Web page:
"The precision strike operations being carried out by the Bush Carrier Strike Group in the eastern Mediterranean Sea continue to demonstrate the tremendous warfighting capability and flexibility of the U.S. Navy," said Vice Admiral Christopher Grady, commander of the US Sixth Fleet.
"By defeating violent extremists in Iraq and Syria, we are simultaneously supporting two separate geographic combatant commands. We remain committed to defeating Daesh, committed to our allies and partners, and committed to global security."
The inauguration of US President Donald Trump has also marked an uptick in American military force deployed against Daesh. The USS Bush was deployed in February against the terrorist group, and in March the 11th Marine Expeditionary Unit and 75th Ranger Regiment were deployed to provide artillery support to the coalition forces attempting to wrest the Syrian city of Raqqa from Daesh hands.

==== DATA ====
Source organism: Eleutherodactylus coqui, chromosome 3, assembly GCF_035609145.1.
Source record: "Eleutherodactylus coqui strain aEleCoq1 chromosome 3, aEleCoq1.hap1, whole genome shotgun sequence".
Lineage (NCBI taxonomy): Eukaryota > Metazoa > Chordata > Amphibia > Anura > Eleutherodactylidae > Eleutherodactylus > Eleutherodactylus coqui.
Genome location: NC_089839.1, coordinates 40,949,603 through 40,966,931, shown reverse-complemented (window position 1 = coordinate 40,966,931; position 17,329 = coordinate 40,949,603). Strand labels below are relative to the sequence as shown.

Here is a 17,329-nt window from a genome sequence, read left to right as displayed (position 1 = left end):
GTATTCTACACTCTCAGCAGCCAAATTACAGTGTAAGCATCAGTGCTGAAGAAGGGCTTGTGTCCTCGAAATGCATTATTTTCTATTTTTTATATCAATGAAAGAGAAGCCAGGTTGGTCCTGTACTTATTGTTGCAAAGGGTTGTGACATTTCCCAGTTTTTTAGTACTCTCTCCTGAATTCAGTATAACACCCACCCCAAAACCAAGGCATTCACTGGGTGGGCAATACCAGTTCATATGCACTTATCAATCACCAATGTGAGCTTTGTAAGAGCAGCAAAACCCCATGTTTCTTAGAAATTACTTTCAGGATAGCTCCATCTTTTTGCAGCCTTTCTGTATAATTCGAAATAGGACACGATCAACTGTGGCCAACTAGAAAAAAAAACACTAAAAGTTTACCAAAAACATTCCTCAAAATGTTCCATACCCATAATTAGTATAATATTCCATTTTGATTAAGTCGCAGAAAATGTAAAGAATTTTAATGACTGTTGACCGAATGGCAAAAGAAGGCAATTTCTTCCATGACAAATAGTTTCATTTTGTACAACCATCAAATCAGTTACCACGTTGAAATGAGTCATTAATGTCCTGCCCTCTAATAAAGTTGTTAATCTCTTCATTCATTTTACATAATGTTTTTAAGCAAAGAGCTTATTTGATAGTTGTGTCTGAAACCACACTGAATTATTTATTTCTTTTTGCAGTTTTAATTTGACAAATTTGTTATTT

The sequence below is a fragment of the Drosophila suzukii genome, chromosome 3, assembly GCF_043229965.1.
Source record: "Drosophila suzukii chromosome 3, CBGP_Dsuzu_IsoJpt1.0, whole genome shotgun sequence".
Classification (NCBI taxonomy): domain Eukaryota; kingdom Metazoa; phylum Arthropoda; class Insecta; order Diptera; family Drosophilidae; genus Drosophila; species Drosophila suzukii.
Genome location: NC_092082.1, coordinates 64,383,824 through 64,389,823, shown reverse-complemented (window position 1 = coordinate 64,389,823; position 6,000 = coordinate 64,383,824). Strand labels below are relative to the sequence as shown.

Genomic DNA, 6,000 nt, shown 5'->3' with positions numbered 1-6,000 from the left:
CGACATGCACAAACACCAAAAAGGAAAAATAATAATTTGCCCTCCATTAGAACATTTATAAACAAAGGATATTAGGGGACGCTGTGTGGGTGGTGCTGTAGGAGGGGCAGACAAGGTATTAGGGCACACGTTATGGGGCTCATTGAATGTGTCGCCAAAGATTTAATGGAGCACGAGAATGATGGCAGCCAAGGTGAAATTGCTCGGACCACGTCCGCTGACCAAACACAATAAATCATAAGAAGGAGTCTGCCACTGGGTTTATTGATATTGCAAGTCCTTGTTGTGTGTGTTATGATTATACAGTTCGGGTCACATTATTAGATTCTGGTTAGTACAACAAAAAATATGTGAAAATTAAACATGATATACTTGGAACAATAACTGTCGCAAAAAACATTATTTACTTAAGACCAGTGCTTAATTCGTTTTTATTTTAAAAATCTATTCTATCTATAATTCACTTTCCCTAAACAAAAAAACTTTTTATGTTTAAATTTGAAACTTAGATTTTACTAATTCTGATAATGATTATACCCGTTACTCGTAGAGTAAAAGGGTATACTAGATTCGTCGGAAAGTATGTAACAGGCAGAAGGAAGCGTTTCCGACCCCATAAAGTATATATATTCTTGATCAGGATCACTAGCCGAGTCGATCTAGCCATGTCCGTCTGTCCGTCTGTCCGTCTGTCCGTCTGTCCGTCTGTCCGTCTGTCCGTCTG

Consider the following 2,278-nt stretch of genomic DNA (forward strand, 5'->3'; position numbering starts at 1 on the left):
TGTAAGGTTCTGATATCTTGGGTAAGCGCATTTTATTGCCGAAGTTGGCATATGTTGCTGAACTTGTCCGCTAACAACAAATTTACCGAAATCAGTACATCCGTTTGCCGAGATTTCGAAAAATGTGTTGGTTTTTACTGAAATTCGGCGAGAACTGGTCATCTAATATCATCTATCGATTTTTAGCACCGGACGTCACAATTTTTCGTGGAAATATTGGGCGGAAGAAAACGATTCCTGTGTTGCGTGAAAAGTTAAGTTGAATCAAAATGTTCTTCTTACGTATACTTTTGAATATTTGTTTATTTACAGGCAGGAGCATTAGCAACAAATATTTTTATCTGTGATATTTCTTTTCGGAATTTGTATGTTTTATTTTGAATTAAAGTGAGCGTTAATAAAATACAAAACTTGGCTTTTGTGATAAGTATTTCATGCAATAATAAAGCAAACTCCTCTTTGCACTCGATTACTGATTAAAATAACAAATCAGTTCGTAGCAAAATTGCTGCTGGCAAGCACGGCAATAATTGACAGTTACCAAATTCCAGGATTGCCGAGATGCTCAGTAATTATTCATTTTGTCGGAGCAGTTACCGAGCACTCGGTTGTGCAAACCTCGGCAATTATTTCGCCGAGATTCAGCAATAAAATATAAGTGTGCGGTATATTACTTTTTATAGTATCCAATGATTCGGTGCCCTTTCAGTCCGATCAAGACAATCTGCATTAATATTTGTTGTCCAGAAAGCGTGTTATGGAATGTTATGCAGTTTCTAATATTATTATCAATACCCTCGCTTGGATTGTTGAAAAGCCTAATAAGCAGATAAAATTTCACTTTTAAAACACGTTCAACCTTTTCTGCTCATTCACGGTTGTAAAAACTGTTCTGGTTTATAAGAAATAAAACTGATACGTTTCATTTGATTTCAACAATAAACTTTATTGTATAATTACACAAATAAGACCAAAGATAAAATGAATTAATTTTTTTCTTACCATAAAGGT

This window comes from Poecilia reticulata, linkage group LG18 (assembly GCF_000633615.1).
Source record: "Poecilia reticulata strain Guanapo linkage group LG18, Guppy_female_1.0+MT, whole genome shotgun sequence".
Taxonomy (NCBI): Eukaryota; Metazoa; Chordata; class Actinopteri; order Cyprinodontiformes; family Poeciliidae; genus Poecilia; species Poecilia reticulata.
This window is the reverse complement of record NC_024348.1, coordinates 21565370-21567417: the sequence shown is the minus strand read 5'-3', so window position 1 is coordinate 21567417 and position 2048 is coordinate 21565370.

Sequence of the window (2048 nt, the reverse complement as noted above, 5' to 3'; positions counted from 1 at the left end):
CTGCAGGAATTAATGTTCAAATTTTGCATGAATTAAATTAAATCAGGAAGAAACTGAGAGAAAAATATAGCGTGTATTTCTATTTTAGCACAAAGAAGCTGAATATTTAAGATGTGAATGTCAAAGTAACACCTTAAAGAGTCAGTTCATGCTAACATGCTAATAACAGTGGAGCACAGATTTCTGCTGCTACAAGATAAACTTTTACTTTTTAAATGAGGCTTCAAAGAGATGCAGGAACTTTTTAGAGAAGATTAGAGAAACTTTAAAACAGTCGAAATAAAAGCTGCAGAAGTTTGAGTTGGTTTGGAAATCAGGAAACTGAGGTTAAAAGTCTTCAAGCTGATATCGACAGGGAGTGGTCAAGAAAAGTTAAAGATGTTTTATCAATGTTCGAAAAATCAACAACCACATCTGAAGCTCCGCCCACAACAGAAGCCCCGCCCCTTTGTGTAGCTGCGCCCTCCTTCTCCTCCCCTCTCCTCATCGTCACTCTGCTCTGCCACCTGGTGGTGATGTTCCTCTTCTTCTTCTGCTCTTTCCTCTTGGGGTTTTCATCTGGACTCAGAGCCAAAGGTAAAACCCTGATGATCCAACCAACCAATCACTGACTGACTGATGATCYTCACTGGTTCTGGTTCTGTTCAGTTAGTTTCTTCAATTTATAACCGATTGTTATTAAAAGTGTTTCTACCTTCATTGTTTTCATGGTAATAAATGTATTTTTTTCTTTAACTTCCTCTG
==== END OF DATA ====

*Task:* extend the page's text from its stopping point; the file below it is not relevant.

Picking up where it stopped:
This is the USS Bush's second deployment against Daesh as part of Operation Inherent Resolve. The first deployment came in 2014, and then, too, the carrier was known for being a launching platform for Super Hornets.
The Super Hornet and its cousin, the larger but slower Hornet, are the US Navy's preferred fighter aircraft for carrier deployment. The Super Hornet is also a known favorite of pilots, who show appreciate its speed, maneuverability and armaments.
The Super Hornet's perhaps most famous fighting feat came in the early days of the Gulf War, when a pair of the F/A-18s needed only 40 seconds to destroy two pursuing Iraqi MiG-21s.